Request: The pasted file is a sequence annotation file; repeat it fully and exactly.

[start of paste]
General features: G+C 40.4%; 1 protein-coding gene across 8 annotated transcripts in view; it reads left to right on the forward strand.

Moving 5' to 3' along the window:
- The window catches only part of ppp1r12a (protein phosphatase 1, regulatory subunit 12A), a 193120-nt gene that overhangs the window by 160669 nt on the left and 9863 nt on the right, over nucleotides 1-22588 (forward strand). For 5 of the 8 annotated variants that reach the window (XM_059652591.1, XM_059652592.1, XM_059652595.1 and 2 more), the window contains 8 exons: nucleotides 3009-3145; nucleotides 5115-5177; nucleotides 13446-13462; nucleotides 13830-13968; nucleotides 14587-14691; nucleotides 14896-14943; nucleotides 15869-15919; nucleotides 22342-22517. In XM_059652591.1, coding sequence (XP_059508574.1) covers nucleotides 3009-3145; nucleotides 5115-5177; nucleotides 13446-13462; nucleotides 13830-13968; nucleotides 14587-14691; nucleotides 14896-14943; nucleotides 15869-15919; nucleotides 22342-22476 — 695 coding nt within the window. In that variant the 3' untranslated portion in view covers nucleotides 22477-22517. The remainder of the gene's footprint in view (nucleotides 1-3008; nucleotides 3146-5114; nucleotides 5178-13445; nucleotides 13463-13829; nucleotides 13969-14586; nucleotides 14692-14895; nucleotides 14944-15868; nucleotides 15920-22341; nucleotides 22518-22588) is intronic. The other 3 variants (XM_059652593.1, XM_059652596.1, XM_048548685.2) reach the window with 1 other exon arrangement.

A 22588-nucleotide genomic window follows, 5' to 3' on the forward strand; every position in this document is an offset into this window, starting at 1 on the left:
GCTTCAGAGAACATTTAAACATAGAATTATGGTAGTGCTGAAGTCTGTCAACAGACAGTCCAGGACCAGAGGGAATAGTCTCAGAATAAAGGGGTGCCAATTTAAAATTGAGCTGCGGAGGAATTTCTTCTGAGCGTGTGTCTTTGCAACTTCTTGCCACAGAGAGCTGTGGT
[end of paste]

General features: G+C 40.4%; 1 protein-coding gene across 8 annotated transcripts in view; it reads left to right on the forward strand.

Moving 5' to 3' along the window:
- The window catches only part of ppp1r12a (protein phosphatase 1, regulatory subunit 12A), a 193120-nt gene that overhangs the window by 160669 nt on the left and 9863 nt on the right, over nucleotides 1-22588 (forward strand). For 5 of the 8 annotated variants that reach the window (XM_059652591.1, XM_059652592.1, XM_059652595.1 and 2 more), the window contains 8 exons: nucleotides 3009-3145; nucleotides 5115-5177; nucleotides 13446-13462; nucleotides 13830-13968; nucleotides 14587-14691; nucleotides 14896-14943; nucleotides 15869-15919; nucleotides 22342-22517. In XM_059652591.1, coding sequence (XP_059508574.1) covers nucleotides 3009-3145; nucleotides 5115-5177; nucleotides 13446-13462; nucleotides 13830-13968; nucleotides 14587-14691; nucleotides 14896-14943; nucleotides 15869-15919; nucleotides 22342-22476 — 695 coding nt within the window. In that variant the 3' untranslated portion in view covers nucleotides 22477-22517. The remainder of the gene's footprint in view (nucleotides 1-3008; nucleotides 3146-5114; nucleotides 5178-13445; nucleotides 13463-13829; nucleotides 13969-14586; nucleotides 14692-14895; nucleotides 14944-15868; nucleotides 15920-22341; nucleotides 22518-22588) is intronic. The other 3 variants (XM_059652593.1, XM_059652596.1, XM_048548685.2) reach the window with 1 other exon arrangement.

A 22588-nucleotide genomic window follows, 5' to 3' on the forward strand; every position in this document is an offset into this window, starting at 1 on the left:
GCTTCAGAGAACATTTAAACATAGAATTATGGTAGTGCTGAAGTCTGTCAACAGACAGTCCAGGACCAGAGGGAATAGTCTCAGAATAAAGGGGTGCCAATTTAAAATTGAGCTGCGGAGGAATTTCTTCTGAGCGTGTGTCTTTGCAACTTCTTGCCACAGAGAGCTGTGGT